The New York Times’ Azam Ahmed: “Frustrated by Western-inspired legal codes and a government court system widely seen as corrupt, many Afghans think that the militants’ quick and tradition-rooted rulings are their best hope for justice.”

NIGERIA: The Nigerian army got help from vigilantes in its fight against Boko Haram.

The Wall Street Journal’s Drew Hinshaw: “As they entered the city, hundreds of local hunters and vigilantes, armed with muskets and machetes, rushed to meet them.”

MIDDLE EAST: Egypt releases Australian journalist.

Al Jazeera on Egypt releasing one of its own journalists, Peter Greste, after more than 400 days in prison: “Australian Foreign Minister Julie Bishop said on Sunday that Greste had arrived in Cyprus and was ‘desperate’ to return to his native Australia.”

IRAN: Washington insists Iran has no choice but to make a nuclear deal.

The Wall Street Journal’s Jay Solomon and William Mauldin: “Iran’s economy is now fundamentally incapable of recovery without a nuclear accommodation with the West, increasing Washington’s leverage in final negotiations with Tehran, said the Treasury Department’s outgoing sanctions czar David Cohen.”

YEMEN: The Houthis threaten to take power as U.S. drone strikes continue.

Al Jazeera on a Houthi deadline: “The Houthis issued the ultimatum at a meeting on Sunday telling politicians ‘to reach a solution and fill the vacuum’ within three days or ‘the revolutionary leadership’ would ‘take care of the situation of the state.’”

Reuters on a drone strike and a drone crash in Yemen over the weekend: “The incidents suggest there has been no letup in the U.S. stealth programme against suspected militants despite the resignation of the president who backed the programme.”

ASIA-PACIFIC: South Korea and the United States differ on North Korea; China builds a second aircraft carrier as its Muslim minority flees.

The Washington Post’s Anna Fifield: “Differences between the United States and South Korea over their approach to North Korea are becoming increasingly apparent, and Seoul’s interest in exploring renewed contacts with its estranged Communist sibling could call into question the likely success of the Obama administration’s harder line.”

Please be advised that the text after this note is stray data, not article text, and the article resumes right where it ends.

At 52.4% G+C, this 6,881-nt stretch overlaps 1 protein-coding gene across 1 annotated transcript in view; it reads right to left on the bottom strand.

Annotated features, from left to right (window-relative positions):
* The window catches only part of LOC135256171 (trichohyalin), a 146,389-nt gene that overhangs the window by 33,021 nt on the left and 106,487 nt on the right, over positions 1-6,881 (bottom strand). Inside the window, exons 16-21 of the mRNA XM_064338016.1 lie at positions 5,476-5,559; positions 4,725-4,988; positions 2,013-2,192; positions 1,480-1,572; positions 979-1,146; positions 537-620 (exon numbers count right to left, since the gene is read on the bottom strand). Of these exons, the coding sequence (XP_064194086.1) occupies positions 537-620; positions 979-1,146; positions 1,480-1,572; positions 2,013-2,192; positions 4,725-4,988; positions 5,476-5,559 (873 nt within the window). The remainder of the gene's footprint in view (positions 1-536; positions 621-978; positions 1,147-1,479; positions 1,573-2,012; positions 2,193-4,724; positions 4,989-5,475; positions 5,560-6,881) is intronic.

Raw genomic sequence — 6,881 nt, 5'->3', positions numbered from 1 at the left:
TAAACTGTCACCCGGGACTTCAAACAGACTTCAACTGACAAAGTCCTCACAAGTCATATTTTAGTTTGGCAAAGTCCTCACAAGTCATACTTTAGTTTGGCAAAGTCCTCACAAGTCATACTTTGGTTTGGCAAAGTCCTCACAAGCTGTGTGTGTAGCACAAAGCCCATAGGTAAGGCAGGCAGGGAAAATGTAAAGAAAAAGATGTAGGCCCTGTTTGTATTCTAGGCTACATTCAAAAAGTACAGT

South China Morning Post’s Laura Zhou on China building its second aircraft carrier: “A city government microblog and an official newspaper in Changzhou, Jiangsu province, separately mentioned on Saturday that a power cable manufacturer in the city had ‘won a tender for the second aircraft carrier.’ The sources cited a city government economic and information technology conference held on Friday.”

The Wall Street Journal’s Jeremy Page and Emre Peker report on China’s Muslim minority population fleeing to Southeast Asia and Turkey: “Fearing Uighur separatists are adopting the ideology and tactics of jihadists, China wants to shut down what state media call the ‘underground railway.’”

EBOLA: The terror of last year’s outbreak subsides as the Ebola epidemic wanes.

The New York Times’ Norimitsu Onishi on Liberia’s return to normality: “People can be seen shaking hands once again, squeezing into taxis and touching during conversations, as the fear of the virus ebbs and Liberians slip back into their daily, tactile rhythm.”


The Washington Business Journal’s Jill R. Aitoro: “DLT Solutions, which resells government information technology software and services, changed hands from one private equity owner to another, bringing new leadership and a headquarters move this summer.”

AND FINALLY, a neck-and-neck race for the best commercial (in SitRep’s opinion) from last night’s Super Bowl: Angry Neeson or First Draft?